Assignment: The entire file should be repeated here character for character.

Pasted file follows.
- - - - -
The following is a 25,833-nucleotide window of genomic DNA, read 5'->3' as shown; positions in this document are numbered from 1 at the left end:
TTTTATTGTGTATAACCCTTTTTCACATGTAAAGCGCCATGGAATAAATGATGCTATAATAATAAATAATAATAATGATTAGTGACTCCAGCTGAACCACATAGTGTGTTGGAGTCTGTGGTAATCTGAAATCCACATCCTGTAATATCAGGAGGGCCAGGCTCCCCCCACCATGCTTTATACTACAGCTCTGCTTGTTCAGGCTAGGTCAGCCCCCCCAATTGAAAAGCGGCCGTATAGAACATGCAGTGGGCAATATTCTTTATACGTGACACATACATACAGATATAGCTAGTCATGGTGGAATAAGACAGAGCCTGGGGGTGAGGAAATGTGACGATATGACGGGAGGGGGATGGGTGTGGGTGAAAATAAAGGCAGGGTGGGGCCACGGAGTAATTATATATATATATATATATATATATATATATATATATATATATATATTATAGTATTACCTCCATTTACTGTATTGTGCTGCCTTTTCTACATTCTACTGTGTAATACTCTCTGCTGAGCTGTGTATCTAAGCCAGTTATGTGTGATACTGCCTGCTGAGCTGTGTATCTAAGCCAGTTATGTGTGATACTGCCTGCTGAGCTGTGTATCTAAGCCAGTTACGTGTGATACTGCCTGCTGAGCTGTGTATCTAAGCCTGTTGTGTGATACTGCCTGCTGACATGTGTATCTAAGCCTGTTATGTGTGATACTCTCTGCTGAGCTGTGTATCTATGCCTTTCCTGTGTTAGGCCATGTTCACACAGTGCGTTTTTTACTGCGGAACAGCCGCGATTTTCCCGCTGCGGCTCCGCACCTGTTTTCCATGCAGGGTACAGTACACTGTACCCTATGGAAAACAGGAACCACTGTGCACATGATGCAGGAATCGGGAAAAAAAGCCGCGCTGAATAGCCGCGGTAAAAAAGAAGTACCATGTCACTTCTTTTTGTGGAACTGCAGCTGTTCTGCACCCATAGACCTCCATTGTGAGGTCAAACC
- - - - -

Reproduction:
The following is a 25,833-nucleotide window of genomic DNA, read 5'->3' as shown; positions in this document are numbered from 1 at the left end:
TTTTATTGTGTATAACCCTTTTTCACATGTAAAGCGCCATGGAATAAATGATGCTATAATAATAAATAATAATAATGATTAGTGACTCCAGCTGAACCACATAGTGTGTTGGAGTCTGTGGTAATCTGAAATCCACATCCTGTAATATCAGGAGGGCCAGGCTCCCCCCACCATGCTTTATACTACAGCTCTGCTTGTTCAGGCTAGGTCAGCCCCCCCAATTGAAAAGCGGCCGTATAGAACATGCAGTGGGCAATATTCTTTATACGTGACACATACATACAGATATAGCTAGTCATGGTGGAATAAGACAGAGCCTGGGGGTGAGGAAATGTGACGATATGACGGGAGGGGGATGGGTGTGGGTGAAAATAAAGGCAGGGTGGGGCCACGGAGTAATTATATATATATATATATATATATATATATATATATATATATATATATTATAGTATTACCTCCATTTACTGTATTGTGCTGCCTTTTCTACATTCTACTGTGTAATACTCTCTGCTGAGCTGTGTATCTAAGCCAGTTATGTGTGATACTGCCTGCTGAGCTGTGTATCTAAGCCAGTTATGTGTGATACTGCCTGCTGAGCTGTGTATCTAAGCCAGTTACGTGTGATACTGCCTGCTGAGCTGTGTATCTAAGCCTGTTGTGTGATACTGCCTGCTGACATGTGTATCTAAGCCTGTTATGTGTGATACTCTCTGCTGAGCTGTGTATCTATGCCTTTCCTGTGTTAGGCCATGTTCACACAGTGCGTTTTTTACTGCGGAACAGCCGCGATTTTCCCGCTGCGGCTCCGCACCTGTTTTCCATGCAGGGTACAGTACACTGTACCCTATGGAAAACAGGAACCACTGTGCACATGATGCAGGAATCGGGAAAAAAAGCCGCGCTGAATAGCCGCGGTAAAAAAGAAGTACCATGTCACTTCTTTTTGTGGAACTGCAGCTGTTCTGCACCCATAGACCTCCATTGTGAGGTCAAACC